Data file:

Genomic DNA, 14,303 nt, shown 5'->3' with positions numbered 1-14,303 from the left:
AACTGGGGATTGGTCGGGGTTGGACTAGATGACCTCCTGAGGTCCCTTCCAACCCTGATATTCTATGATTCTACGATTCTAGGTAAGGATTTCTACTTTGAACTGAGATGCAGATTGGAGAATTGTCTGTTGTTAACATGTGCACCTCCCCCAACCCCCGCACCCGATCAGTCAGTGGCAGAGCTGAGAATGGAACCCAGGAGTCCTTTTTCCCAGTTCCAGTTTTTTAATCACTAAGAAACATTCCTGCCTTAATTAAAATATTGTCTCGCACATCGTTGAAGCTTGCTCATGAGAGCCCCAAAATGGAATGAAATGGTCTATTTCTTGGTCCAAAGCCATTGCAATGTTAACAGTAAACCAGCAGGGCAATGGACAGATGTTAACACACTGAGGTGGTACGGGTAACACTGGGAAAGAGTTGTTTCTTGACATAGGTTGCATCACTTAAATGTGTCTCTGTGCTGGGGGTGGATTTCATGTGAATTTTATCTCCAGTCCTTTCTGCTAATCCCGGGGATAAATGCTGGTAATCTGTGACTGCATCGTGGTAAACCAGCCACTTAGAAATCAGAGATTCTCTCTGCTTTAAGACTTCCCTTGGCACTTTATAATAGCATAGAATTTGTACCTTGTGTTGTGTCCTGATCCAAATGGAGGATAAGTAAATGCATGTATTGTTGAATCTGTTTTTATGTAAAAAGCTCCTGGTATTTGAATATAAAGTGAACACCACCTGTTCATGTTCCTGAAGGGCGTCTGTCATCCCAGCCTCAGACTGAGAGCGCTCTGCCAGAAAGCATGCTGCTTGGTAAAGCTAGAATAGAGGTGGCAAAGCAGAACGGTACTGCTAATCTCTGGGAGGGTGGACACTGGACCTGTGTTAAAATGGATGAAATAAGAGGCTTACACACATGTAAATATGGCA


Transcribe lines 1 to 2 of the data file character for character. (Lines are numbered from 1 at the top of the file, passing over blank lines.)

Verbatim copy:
Genomic DNA, 14,303 nt, shown 5'->3' with positions numbered 1-14,303 from the left:
AACTGGGGATTGGTCGGGGTTGGACTAGATGACCTCCTGAGGTCCCTTCCAACCCTGATATTCTATGATTCTACGATTCTAGGTAAGGATTTCTACTTTGAACTGAGATGCAGATTGGAGAATTGTCTGTTGTTAACATGTGCACCTCCCCCAACCCCCGCACCCGATCAGTCAGTGGCAGAGCTGAGAATGGAACCCAGGAGTCCTTTTTCCCAGTTCCAGTTTTTTAATCACTAAGAAACATTCCTGCCTTAATTAAAATATTGTCTCGCACATCGTTGAAGCTTGCTCATGAGAGCCCCAAAATGGAATGAAATGGTCTATTTCTTGGTCCAAAGCCATTGCAATGTTAACAGTAAACCAGCAGGGCAATGGACAGATGTTAACACACTGAGGTGGTACGGGTAACACTGGGAAAGAGTTGTTTCTTGACATAGGTTGCATCACTTAAATGTGTCTCTGTGCTGGGGGTGGATTTCATGTGAATTTTATCTCCAGTCCTTTCTGCTAATCCCGGGGATAAATGCTGGTAATCTGTGACTGCATCGTGGTAAACCAGCCACTTAGAAATCAGAGATTCTCTCTGCTTTAAGACTTCCCTTGGCACTTTATAATAGCATAGAATTTGTACCTTGTGTTGTGTCCTGATCCAAATGGAGGATAAGTAAATGCATGTATTGTTGAATCTGTTTTTATGTAAAAAGCTCCTGGTATTTGAATATAAAGTGAACACCACCTGTTCATGTTCCTGAAGGGCGTCTGTCATCCCAGCCTCAGACTGAGAGCGCTCTGCCAGAAAGCATGCTGCTTGGTAAAGCTAGAATAGAGGTGGCAAAGCAGAACGGTACTGCTAATCTCTGGGAGGGTGGACACTGGACCTGTGTTAAAATGGATGAAATAAGAGGCTTACACACATGTAAATATGGCA